‘Vapers’ can be a breath of fresh air

Welcoming e-cigarette users into licensed premises can benefit trade, firms say

Of all the challenges encountered by the Scottish trade in recent years, the smoking ban remains one of the bitterest pills publicans have had to swallow.

While outdoor spaces have helped some operators mitigate the effects of the ban, not everyone is able to create a comfortable space for smokers outside their premises.

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But, with the rise of e-cigarettes, it seems operators have an opportunity to attract smokers back to pubs and bars – and keep them there.

While the Scottish Government last year consulted on the subject of e-cigarettes – including their use in enclosed public spaces – there is currently no law in Scotland banning their use in pubs.

And e-cig firms claim it is well worth making e-cigarette users (or ‘vapers’) feel welcome in outlets, as well as stocking a small range of products.

“Patrons that use e-cigs are consistently looking for venues that allow e-use and that can supply e-liquids or parts,” said Alan Teader, marketing manager at Vaporized.

“In addition, not forcing patrons to leave the premise when using an e-cig gives them more time in the actual bar, meaning more time to consume drinks which in turn leads to the potential of more sales.”

The advantages of keeping customers physically in the premises was also stressed by Allan Barclay of Ecigs-Scotland.

“The main benefits from a business perspective are that the patrons are inside, spending cash on food, drink, pool tables, etc,” he said.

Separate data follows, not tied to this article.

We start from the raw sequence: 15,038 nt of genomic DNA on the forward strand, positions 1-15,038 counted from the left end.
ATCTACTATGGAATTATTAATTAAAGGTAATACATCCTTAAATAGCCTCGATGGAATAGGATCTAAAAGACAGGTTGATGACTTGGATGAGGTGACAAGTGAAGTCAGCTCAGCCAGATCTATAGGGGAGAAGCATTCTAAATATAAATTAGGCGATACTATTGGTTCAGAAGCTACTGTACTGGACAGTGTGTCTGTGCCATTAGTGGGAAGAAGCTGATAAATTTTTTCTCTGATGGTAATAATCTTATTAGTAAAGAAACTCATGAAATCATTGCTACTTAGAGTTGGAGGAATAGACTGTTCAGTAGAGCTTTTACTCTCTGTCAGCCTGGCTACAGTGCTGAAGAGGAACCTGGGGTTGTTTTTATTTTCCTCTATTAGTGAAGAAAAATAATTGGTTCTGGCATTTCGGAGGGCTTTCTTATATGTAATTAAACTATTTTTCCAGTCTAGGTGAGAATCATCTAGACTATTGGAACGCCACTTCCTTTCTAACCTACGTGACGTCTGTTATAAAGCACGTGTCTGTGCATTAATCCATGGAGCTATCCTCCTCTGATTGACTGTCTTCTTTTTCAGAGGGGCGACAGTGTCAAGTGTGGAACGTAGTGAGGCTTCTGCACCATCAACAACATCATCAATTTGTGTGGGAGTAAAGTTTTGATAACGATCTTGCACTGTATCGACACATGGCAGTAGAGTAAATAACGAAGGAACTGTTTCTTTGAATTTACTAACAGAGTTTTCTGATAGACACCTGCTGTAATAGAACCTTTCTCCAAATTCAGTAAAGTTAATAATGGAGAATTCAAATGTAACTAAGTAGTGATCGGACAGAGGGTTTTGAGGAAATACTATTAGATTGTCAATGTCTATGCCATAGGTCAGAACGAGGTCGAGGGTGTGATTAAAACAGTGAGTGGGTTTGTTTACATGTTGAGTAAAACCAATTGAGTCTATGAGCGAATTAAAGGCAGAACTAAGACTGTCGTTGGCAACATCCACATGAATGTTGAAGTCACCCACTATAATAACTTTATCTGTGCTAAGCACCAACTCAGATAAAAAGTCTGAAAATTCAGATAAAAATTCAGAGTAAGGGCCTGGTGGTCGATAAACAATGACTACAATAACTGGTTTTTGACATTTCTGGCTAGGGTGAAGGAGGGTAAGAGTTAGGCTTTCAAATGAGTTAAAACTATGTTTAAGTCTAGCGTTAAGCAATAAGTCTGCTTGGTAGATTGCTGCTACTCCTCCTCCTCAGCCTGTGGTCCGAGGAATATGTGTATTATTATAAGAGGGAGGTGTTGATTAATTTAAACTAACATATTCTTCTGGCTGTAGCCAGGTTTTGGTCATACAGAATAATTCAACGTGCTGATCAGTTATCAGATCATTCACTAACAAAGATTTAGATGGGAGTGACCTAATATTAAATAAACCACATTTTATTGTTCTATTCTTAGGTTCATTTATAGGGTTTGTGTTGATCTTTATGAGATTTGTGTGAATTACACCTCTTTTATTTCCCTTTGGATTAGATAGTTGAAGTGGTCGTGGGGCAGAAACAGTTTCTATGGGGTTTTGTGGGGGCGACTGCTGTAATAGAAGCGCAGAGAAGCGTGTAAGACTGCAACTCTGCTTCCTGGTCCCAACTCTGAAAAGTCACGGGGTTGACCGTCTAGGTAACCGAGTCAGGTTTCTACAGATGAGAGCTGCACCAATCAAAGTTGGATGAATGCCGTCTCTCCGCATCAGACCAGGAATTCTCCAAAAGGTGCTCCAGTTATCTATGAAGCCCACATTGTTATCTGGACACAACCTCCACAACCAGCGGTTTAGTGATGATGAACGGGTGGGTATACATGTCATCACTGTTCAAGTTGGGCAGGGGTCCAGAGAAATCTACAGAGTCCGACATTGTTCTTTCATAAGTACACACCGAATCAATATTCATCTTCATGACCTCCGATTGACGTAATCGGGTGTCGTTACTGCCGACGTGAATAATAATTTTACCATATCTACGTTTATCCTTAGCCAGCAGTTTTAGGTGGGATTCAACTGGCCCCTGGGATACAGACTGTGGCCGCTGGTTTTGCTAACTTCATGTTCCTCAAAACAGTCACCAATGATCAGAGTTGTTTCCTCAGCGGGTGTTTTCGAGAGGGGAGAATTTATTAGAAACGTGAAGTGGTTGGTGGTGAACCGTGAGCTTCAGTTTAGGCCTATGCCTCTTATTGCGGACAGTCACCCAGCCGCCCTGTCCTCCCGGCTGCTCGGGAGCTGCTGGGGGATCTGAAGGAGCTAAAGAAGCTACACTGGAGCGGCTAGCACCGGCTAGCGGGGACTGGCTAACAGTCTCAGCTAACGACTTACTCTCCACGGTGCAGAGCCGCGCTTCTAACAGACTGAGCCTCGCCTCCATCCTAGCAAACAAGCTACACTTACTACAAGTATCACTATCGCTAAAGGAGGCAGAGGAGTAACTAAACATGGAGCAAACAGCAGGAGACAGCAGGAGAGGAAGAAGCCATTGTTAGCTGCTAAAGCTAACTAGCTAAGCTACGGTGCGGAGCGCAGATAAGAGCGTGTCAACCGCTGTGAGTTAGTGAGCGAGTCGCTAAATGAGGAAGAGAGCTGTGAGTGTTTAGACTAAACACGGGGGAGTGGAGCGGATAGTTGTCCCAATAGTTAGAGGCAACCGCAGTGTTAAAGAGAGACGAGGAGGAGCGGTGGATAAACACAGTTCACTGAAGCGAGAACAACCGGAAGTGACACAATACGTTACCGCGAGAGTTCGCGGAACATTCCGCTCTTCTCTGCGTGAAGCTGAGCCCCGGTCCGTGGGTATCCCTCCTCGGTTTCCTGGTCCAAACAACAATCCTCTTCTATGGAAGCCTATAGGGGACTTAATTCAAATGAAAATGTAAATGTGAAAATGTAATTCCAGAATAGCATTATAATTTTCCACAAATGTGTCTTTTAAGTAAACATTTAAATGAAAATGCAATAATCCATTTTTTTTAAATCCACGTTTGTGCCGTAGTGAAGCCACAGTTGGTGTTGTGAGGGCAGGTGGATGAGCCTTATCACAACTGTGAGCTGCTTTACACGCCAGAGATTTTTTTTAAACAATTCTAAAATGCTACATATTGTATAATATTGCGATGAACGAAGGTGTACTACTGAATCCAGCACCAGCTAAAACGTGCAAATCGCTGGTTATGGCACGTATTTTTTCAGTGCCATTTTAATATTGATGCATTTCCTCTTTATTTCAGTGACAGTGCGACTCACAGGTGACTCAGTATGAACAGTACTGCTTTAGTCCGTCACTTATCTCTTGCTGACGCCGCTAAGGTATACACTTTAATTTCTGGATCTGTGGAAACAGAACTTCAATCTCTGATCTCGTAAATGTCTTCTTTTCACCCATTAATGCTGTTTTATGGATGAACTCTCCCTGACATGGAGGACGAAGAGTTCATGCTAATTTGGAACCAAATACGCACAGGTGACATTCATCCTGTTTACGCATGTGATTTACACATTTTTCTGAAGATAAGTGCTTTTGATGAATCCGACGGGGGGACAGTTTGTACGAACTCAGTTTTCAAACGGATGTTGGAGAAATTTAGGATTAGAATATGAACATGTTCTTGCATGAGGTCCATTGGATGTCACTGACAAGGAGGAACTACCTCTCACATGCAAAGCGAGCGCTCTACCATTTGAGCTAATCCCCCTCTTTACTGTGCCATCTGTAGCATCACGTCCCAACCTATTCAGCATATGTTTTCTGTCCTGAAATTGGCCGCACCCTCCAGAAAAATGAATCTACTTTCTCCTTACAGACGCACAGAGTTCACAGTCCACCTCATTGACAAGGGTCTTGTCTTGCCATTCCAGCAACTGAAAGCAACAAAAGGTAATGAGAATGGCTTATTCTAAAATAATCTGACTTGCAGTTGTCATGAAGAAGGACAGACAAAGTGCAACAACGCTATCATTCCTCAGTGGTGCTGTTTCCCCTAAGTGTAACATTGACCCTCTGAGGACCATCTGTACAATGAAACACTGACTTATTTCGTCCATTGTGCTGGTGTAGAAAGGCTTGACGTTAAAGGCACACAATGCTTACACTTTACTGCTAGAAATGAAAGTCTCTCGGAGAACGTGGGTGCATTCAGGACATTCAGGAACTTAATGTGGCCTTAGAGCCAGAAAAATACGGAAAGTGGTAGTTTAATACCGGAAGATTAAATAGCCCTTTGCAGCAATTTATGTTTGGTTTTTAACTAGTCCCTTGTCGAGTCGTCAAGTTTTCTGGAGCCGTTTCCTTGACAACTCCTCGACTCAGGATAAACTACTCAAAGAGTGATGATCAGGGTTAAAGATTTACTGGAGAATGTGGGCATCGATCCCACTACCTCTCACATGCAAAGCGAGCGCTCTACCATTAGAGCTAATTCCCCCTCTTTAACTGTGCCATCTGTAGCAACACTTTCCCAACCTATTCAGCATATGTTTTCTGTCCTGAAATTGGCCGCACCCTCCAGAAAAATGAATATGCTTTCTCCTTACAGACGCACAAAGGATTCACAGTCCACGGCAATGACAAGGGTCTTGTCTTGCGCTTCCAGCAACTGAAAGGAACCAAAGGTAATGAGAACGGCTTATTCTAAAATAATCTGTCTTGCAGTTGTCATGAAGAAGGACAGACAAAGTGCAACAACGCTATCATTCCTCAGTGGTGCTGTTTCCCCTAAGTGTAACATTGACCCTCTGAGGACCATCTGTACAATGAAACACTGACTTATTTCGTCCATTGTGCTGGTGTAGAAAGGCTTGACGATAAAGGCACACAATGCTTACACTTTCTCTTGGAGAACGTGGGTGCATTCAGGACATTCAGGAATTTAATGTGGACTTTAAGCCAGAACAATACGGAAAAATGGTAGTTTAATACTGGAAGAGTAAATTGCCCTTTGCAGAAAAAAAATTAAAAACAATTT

“Also there are not any problems with noise/mess/anti-social behaviour outside as there is no need to have vapers outside.”

The products can even help contribute to the atmosphere in the premises, according to Vicky Grant of the Electronic Cigarette Industry Trade Association (ECITA).

“Where vaping is allowed in bars and pubs, you will often find that these are vibrant places, where vapers will congregate to share a pint and a vape – very much in the spirit of the traditional pub which has been so decimated by the smoking ban,” said Grant.

The products can also provide a solid margin for operators, according to Barclay at Ecigs-Scotland, who claimed the equipment can return a gross profit of between 50% and 100%, depending on which products are stocked.

A wide range of e-cigarettes and associated products – such as chargers and different flavoured liquids – are now on the market, and the technology continues to develop.

But Barclay said operators needn’t worry too much about stocking the most up-to-date products.

“The technology is changing at a very fast pace,” he said.

“However, pubs etc. do not need to be at the cutting edge of the technology. The specialist vape shops can cater for that.

“The pubs should stick to a reputable/reliable lower/mid-range product that provides high margin and low staff training requirements – the need to review the product depends entirely on how far down the rabbit hole the publican wishes to go. On a normal basis the core range will remain effectively unchanged.”

And, as with drinks products, a solid relationship with a supplier will keep operators in the loop if there are any products they should be stocking, according to Grant.

She said: “A good relationship with your supplier company should ensure that you are informed of any new products which might be of interest.

“Then the bar or pub operator can decide – based on what their own customers are telling them – whether they want to ring some changes, or stick with what they’ve got.”

Most important is that the users of these products are aware that they are allowed to use them in the premises, said Barclay.

He advised operators to display point of sale materials throughout their outlets, including in any outside smoking areas.